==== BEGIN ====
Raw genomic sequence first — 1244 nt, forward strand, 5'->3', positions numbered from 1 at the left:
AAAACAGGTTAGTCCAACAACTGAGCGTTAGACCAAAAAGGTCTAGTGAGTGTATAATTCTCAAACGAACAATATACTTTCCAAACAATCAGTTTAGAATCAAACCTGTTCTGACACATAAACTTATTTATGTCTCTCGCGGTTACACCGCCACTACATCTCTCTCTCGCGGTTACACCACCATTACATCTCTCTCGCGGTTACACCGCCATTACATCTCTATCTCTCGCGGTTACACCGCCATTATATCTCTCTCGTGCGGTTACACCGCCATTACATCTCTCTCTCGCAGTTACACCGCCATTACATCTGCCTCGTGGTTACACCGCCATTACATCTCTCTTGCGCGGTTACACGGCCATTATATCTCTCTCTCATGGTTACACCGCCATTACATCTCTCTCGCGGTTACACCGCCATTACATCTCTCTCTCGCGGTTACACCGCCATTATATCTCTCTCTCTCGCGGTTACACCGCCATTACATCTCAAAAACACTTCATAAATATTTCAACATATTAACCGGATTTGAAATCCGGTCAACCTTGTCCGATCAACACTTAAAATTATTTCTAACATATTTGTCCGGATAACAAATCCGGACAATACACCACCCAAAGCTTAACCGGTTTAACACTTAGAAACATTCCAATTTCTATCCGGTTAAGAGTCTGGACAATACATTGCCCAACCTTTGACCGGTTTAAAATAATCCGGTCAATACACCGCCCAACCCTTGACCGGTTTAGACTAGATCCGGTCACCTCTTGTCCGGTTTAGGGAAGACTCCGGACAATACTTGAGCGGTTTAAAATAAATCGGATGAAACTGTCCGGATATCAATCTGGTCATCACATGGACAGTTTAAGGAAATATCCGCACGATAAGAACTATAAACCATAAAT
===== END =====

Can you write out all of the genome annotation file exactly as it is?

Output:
Raw genomic sequence first — 1244 nt, forward strand, 5'->3', positions numbered from 1 at the left:
AAAACAGGTTAGTCCAACAACTGAGCGTTAGACCAAAAAGGTCTAGTGAGTGTATAATTCTCAAACGAACAATATACTTTCCAAACAATCAGTTTAGAATCAAACCTGTTCTGACACATAAACTTATTTATGTCTCTCGCGGTTACACCGCCACTACATCTCTCTCTCGCGGTTACACCACCATTACATCTCTCTCGCGGTTACACCGCCATTACATCTCTATCTCTCGCGGTTACACCGCCATTATATCTCTCTCGTGCGGTTACACCGCCATTACATCTCTCTCTCGCAGTTACACCGCCATTACATCTGCCTCGTGGTTACACCGCCATTACATCTCTCTTGCGCGGTTACACGGCCATTATATCTCTCTCTCATGGTTACACCGCCATTACATCTCTCTCGCGGTTACACCGCCATTACATCTCTCTCTCGCGGTTACACCGCCATTATATCTCTCTCTCTCGCGGTTACACCGCCATTACATCTCAAAAACACTTCATAAATATTTCAACATATTAACCGGATTTGAAATCCGGTCAACCTTGTCCGATCAACACTTAAAATTATTTCTAACATATTTGTCCGGATAACAAATCCGGACAATACACCACCCAAAGCTTAACCGGTTTAACACTTAGAAACATTCCAATTTCTATCCGGTTAAGAGTCTGGACAATACATTGCCCAACCTTTGACCGGTTTAAAATAATCCGGTCAATACACCGCCCAACCCTTGACCGGTTTAGACTAGATCCGGTCACCTCTTGTCCGGTTTAGGGAAGACTCCGGACAATACTTGAGCGGTTTAAAATAAATCGGATGAAACTGTCCGGATATCAATCTGGTCATCACATGGACAGTTTAAGGAAATATCCGCACGATAAGAACTATAAACCATAAAT